Most heart rate monitors take readings from your chest, wrist or, most recently, your ears. That all changes with the Moov HR, a headband-based heart rate monitor that takes the reading from your temple.
At its core, the basic premise behind the Moov Now is a heart rate monitor that works with Moov’s iOS and Android apps to deliver HIIT (high intensity interval training) workouts. These are designed to get your heart pumping and working in specific heart rate zones for the desired effect, whether that be burning fat, building endurance or improving overall cardiovascular health.
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Moov, of course, is already well-versed in fitness tech. The company is responsible for the Moov Now, an innovative exercise and activity tracker, and one of few wearables to ever attain an almost-perfect score from TrustedReviews.
The Moov HR can also work in tandem with the Moov Now, opening up a breadth of new exercise circuits within the app that use both wearables, such as HIIT Running.
If you already own a Moov Now, the Moov HR is a great way to take your training in a different and fun level when paired with the Moov app’s great real-time coaching.
The actual Moov HR sensor itself doesn’t look drastically different to the disc-shaped Moov Now sensor. They’re both of a similar size, but big difference is that the Moov HR is designed to slot into a headband, which has a stretchy silicone holder hidden away inside.
The silicone not only makes it easy to slide the sensor in and out when it comes time to charge, but also if you want to attach the sensor to a swimming cap accessory. I’ve only tested the sweatband model, but I can’t see the swimming cap performing any differently aside from holding up to water and ensuring the sensor doesn’t go missing during your laps.
The headband itself is made from the sort of sweat-wicking material anyone who’s been to a sports apparel shop will be familiar with. In that regard, it doesn’t feel dissimilar to the running waistband I shove my keys and phone into during a run.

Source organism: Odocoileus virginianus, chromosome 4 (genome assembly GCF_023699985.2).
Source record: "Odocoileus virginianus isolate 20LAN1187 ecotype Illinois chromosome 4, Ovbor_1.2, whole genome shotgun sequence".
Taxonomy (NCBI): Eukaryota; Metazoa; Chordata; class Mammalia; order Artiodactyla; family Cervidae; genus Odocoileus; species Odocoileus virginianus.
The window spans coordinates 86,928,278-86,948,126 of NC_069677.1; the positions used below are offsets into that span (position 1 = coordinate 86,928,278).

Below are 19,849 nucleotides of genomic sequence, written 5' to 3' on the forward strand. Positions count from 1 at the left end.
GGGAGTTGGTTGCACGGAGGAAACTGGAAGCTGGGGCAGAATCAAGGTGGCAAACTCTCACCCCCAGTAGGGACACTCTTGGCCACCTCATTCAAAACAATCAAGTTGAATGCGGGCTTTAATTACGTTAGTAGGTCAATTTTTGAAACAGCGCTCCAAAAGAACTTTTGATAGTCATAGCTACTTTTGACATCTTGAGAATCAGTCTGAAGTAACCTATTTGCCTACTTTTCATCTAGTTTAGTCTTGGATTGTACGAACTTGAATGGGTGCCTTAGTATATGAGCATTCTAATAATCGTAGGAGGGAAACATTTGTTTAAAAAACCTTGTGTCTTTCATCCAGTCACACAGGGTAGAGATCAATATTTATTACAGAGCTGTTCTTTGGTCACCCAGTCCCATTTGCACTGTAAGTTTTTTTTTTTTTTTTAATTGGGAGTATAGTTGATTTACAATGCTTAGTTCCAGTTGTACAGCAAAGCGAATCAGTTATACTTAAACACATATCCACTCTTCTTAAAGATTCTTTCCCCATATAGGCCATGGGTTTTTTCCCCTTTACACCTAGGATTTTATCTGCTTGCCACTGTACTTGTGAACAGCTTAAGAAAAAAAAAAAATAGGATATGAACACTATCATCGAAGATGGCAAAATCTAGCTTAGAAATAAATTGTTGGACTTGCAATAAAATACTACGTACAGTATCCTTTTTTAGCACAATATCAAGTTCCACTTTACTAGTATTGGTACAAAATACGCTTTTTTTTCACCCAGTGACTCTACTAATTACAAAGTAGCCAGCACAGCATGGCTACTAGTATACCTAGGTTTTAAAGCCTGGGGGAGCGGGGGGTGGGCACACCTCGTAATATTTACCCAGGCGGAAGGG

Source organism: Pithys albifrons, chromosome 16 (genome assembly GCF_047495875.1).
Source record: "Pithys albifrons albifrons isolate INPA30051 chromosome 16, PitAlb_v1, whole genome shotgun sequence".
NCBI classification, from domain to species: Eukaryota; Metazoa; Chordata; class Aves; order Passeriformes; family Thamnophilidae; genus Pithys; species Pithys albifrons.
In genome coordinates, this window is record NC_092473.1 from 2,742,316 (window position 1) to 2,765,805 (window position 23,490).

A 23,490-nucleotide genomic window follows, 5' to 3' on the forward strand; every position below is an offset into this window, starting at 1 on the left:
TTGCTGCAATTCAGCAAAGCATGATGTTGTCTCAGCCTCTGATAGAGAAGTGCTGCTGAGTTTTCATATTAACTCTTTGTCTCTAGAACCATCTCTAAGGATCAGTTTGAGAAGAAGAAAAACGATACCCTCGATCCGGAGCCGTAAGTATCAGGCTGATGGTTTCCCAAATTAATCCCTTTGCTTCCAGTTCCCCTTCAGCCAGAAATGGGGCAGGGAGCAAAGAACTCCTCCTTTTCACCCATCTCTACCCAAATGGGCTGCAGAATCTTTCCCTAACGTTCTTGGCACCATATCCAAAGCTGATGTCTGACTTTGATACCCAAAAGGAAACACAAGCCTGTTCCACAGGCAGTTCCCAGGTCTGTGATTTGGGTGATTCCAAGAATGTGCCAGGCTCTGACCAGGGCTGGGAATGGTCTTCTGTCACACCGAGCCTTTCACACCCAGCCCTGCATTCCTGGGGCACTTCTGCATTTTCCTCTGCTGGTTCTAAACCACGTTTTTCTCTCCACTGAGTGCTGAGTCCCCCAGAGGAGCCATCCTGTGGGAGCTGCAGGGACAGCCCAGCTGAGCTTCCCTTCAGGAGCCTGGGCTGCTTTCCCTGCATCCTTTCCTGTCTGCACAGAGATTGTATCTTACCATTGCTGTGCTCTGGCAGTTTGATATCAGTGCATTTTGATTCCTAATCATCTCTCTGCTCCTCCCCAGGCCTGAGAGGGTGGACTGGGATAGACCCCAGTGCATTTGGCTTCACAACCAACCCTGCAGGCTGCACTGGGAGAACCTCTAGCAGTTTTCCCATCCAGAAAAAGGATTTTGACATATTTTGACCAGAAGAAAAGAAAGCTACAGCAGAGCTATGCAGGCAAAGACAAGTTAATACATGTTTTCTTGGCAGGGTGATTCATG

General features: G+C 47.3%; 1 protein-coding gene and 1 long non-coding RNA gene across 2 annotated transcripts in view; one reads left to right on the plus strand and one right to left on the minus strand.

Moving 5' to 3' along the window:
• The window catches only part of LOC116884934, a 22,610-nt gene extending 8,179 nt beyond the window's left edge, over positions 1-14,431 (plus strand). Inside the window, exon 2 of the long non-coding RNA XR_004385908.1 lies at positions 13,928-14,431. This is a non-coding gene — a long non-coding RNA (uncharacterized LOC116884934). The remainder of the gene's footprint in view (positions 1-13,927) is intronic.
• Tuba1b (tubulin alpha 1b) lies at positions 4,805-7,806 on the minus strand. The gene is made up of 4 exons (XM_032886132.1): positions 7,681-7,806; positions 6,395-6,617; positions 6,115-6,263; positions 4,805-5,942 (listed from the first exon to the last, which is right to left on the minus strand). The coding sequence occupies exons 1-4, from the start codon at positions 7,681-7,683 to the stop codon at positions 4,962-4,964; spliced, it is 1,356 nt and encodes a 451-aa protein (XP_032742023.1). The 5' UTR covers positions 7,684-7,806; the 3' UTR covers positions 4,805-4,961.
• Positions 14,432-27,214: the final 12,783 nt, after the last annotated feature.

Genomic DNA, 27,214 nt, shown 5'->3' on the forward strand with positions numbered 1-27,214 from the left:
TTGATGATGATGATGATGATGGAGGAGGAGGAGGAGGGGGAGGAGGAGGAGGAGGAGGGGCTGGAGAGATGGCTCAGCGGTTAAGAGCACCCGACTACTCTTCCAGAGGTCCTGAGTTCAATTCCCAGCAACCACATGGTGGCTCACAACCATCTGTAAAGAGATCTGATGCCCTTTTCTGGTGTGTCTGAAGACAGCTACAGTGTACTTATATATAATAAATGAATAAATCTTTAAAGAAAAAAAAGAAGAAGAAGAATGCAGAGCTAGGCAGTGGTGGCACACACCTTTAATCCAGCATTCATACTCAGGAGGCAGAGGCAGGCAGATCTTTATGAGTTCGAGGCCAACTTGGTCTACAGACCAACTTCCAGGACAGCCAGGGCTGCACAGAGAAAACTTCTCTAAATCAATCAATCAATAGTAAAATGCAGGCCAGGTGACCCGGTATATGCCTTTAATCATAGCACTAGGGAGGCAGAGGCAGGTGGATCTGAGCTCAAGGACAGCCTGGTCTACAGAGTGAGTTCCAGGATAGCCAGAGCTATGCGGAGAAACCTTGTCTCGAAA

I will say, however, that as it’s a double layer of material, it can still leave my forehead feeling a little too warm, but It does at least stop the sweat dripping down my face after an intense session.
Actually getting the headband on can take a little practice, however. The sensor is supposed to sit over your temple, free of any obstruction from your hair. Moov recommends you tie your hair up before putting the headband on for this reason, somewhat at odds with my hope that the headband could be used by itself to tame my luscious mane of hair during a workout. It’s worth watching the in-app tutorial video on how to wear the headband for accurate readings.
Once that’s out of the way, there’s not any real setup process to using the Moov HR as such. Instead you just give it a quick tap to wake it up when in use and then select it when you choose a heart rate based circuit in the Moov app. The app will tell you the strength of the heart rate detection, and you’ll need to re-position until you get a 'Strong' reading before you can proceed to a workout.
High intensity interval training isn’t a particularly new training method, and it can in a sense be applied to different forms of exercise, be that running, cycling or resistance training.
It’s based around the idea of intervals of heart-busting high intensity, such as sprinting, followed by an interval of lesser intensity or recovery. Depending who you talk to, it can be thought of as a more effective way of training in a shorter period of time compared to steady state cardio training, such as running for 30 minutes at a constant speed, especially when it comes to burning fat.
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HIIT training is also supposedly able to speed up your metabolism for a period after the exercise, meaning you’re able to continue to burn more calories during recovery. Certainly, from my experience I’ve had good results from HIIT training in the past.
Long periods of steady state cardio can lead to muscle catabolism – namely the breakdown of muscle for energy once muscle glycogen is depleted. In part, that can explain the difference in body composition between a sprinter and an endurance runner. As a strength trainer, this is something I'm desperate to avoid, but I also still don’t want to neglect my cardiovascular health. Therefore HIIT, in theory, should be perfect for me.
Jump into the Heart Rate Based section of the Moov app and you’re greeted with various circuits such as ‘HIIT Foundation’, ‘HIIT Athletic Conditioning’ and ‘HIIT Running’. The HIIT Running workout will also work in conjunction with an optional Moov Now sensor worn on your ankle for extra movement analysis.
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The first time you start a new workout, you'll need to download it as they don't come pre-installed. Keep this in mind if you're somewhere without an internet connection, as I found at my local gym.